I have one more bank activist to report on before we move away from my favorite topic. I have read studies on bank stock activist results and done my own research on the subject, and the excess return from following bank stock specialists and activists is just smart investing, in my opinion. I think investors willing to put in the time and effort could easily outperform the market over time by just focusing on the specialty way of investing. One investor that I tracked in my hand study of activists is Johnny Guerry of Clover Partners. His activist picks have done very well over the past decade.
Guerry has been in the news of late with a proxy fight at Financial Institutions (FISI) . He lost the proxy fight and failed to gain the sought-after board seats, but that doesn't necessarily mean he will go away. He said in an email that he will be monitoring how well the Warsaw, NY-based bank does in executing its strategic plans and how the shareholder base evolves. I suspect he is hoping that the form of evolution that develops is more activists buying the bank and joining his campaign to unlock shareholder value. In his initial 13D filing, Guerry suggested the bank could be worth $34-$37 a share in a sale. That is enough of a premium to possibly attract some fellow activists to become shareholders.
Clover's biggest purchase in the second quarter was Citizens Financial Group (CFG) . Although the shares have bounced nicely from the late June low, Citizens remains one of the cheapest large regional U.S. banks. The shares are trading at 95% of tangible book value and 13x earnings. It has a great franchise through the Midwest, New England and the Mid Atlantic, with more than 1200 branches. Management have done a fantastic job of executing their plan since fully separating form Royal Bank of Scotland (RBS) and are decidedly shareholder friendly, with a buyback plan in place and dividend yield of 2.05%.
Clover was also buying United Financial Bancorp (UBNK) during the quarter. The Glastonbury, Connecticut-based bank has more than 50 branches with about $6.4 billion in assets. That puts it in what I call the banking sweet spot, with a long runway ahead until it hits the $10 billion asset level where additional regulatory restrictions and oversight come into play. United has attracted the attention of other bank stock investors, as both PL Capital and Wellington Management were buying shares during the second quarter. The stock should appeal to growth and income investors as well, with a yield of 3.58% right now.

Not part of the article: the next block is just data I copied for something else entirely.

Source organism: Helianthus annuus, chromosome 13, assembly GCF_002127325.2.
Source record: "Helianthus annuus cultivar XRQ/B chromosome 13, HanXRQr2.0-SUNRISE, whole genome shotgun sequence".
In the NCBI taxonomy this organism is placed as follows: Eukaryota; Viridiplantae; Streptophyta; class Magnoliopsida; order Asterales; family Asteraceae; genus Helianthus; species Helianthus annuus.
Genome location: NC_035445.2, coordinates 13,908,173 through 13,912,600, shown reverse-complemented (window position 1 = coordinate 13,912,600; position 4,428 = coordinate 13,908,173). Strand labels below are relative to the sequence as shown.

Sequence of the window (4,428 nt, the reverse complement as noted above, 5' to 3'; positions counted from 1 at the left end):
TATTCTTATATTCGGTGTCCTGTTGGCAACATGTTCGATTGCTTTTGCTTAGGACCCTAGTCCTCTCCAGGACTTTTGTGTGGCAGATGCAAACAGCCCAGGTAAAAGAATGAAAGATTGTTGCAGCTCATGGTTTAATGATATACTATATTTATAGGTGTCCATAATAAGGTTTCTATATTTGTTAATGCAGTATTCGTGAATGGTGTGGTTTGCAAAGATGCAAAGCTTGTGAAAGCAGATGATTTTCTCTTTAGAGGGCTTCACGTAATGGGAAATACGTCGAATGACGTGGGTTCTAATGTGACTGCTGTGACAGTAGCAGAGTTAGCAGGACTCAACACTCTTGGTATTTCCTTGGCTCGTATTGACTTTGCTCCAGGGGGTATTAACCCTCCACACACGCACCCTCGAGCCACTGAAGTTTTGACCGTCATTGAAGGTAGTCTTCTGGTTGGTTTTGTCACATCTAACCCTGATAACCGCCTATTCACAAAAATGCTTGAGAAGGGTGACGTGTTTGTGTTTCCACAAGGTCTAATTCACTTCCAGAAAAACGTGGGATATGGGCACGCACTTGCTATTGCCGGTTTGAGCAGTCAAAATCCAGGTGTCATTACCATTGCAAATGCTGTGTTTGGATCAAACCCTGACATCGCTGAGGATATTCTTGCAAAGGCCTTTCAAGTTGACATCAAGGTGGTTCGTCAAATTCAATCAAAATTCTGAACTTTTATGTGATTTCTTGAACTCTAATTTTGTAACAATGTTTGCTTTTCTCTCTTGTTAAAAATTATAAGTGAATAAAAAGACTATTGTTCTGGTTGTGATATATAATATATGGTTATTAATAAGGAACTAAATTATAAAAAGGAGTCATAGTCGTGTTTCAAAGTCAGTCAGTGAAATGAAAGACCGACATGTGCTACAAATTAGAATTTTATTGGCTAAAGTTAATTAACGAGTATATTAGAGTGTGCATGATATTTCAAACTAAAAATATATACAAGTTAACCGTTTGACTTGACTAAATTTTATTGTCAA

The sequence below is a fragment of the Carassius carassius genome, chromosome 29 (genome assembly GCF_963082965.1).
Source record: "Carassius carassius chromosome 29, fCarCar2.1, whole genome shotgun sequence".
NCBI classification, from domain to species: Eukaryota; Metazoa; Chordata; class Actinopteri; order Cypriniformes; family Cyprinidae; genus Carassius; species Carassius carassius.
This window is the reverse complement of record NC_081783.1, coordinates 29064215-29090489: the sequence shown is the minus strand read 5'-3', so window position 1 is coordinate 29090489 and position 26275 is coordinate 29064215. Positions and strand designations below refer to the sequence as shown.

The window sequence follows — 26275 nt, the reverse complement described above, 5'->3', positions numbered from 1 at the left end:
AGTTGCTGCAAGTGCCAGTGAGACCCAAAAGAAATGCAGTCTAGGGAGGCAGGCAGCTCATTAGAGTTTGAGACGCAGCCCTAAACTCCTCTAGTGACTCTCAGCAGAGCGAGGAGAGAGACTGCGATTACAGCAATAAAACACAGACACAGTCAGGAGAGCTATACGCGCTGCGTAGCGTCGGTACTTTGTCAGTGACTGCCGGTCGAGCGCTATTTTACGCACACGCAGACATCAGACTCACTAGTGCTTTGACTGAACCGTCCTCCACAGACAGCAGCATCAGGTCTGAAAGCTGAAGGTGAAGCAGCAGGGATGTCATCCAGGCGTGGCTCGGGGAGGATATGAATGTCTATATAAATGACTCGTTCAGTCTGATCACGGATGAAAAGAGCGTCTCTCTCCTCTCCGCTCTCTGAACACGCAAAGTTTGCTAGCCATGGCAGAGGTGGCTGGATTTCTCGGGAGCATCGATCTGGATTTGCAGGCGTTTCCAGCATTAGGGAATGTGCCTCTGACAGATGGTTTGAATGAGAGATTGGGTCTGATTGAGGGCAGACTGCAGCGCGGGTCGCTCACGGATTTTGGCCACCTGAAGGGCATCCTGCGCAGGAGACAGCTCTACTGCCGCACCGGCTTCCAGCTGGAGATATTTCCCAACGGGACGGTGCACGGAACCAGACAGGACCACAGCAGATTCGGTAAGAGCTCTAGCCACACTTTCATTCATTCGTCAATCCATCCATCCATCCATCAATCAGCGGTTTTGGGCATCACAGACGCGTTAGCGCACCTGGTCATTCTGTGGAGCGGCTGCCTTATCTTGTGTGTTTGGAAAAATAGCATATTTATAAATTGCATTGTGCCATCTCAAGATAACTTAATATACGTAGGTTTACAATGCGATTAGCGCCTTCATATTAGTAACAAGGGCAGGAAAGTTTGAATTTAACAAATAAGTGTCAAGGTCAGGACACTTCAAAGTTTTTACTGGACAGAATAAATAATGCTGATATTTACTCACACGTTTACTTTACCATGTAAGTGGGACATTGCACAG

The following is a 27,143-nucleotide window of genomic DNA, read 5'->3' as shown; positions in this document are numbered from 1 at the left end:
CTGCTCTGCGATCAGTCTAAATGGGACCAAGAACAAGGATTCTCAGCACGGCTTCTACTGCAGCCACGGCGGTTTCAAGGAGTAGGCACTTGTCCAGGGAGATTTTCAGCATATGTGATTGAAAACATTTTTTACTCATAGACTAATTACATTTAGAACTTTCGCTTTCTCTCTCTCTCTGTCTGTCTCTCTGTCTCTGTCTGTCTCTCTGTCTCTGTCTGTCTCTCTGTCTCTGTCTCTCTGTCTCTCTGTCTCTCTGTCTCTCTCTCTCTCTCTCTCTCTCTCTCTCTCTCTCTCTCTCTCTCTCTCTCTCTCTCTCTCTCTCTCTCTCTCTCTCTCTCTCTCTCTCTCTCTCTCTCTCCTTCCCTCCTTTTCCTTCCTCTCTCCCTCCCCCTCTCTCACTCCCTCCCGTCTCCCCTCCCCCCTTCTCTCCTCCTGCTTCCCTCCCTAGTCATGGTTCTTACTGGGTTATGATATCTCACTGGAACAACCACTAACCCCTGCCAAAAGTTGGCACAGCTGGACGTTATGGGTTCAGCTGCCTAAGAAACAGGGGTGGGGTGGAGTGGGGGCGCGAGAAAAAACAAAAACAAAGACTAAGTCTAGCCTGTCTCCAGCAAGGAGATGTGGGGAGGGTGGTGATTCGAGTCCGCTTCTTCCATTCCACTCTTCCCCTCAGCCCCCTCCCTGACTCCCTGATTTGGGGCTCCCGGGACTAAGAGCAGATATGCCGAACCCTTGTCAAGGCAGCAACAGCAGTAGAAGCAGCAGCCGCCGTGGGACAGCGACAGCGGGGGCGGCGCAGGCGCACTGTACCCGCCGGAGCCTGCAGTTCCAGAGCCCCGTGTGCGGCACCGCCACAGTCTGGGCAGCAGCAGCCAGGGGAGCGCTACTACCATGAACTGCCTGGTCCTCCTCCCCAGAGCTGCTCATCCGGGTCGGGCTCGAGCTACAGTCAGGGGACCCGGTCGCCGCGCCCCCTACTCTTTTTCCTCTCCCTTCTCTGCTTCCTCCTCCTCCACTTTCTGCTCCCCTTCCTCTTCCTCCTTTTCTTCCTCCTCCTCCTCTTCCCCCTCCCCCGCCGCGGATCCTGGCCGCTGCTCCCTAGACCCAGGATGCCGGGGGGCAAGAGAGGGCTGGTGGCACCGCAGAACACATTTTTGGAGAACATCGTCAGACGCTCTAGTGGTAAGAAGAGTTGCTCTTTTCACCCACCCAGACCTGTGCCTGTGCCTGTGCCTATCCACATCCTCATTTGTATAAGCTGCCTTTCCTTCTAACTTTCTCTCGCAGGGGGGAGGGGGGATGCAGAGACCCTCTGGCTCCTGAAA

The third largest purchase in the second quarter was Seacoast Banking Corporation of Florida (SBCF) . Seacoast is a little rich for me in terms of price to book value, but it is doing an excellent job of growing via acquisition. It isn't done yet, either. CEO Dennis Hudson III said on a recent conference call: "We believe that our reputation as a seasoned aggregator of banks will benefit us in completing additional carefully considered acquisitions going forward.We look for acquisitions to supplement that growth where it really makes sense, and so the really key attribute for us is focusing on the customers that we're acquiring and determining whether they fit into our strategy going forward. And thus far, the acquisitions have significantly improved some of our performance metrics, as we've integrated them into this larger issue of transformation. So they're very impactful and we'll continue to look for opportunities." Of course, with $4.4 billion in assets and 52 branches on the red hot Florida market, we can't rule out an even bigger bank deciding the Seacoast would be a good fit for their expansion plans at some point.
The fund continued to buy shares of Southwest Bancorp (OKSB) . It has been a buyer of the Stillwater Oklahoma based bank since 2013 and Clover kept buying into the current quarter. In July it crossed the 5% level and filed a 13D that said "The Reporting Persons purchased the Common Stock for investment purposes. The MHC Mutual Conversion Fund Group's intent is to influence the policies of the Issuer and assert shareholder rights, with a goal of maximizing the value of the Common Stock." The bank pays a decent dividend and yields 1.68%, and management announced in May a new buyback plan that will kick in when the existing plan is exhausted. Southwest is in a bit of an M&A pause to take the time to finish integrating previous purchases, but once the process is complete I would expect to see it refocus on M&A as a path to growth. With locations in Oklahoma, Texas, Colorado and Kansas seeing an improvement in oil pricing, this could also drive earnings growth and loan quality for the bank.
Clover has worked its way onto the must-read list of bank stock activists and investor. Those of you with an interest in the trade of the decade in community bank stocks should also take the time to read the current filing, as I have run out of room before covering all of the bank buys in the second quarter of the 2016.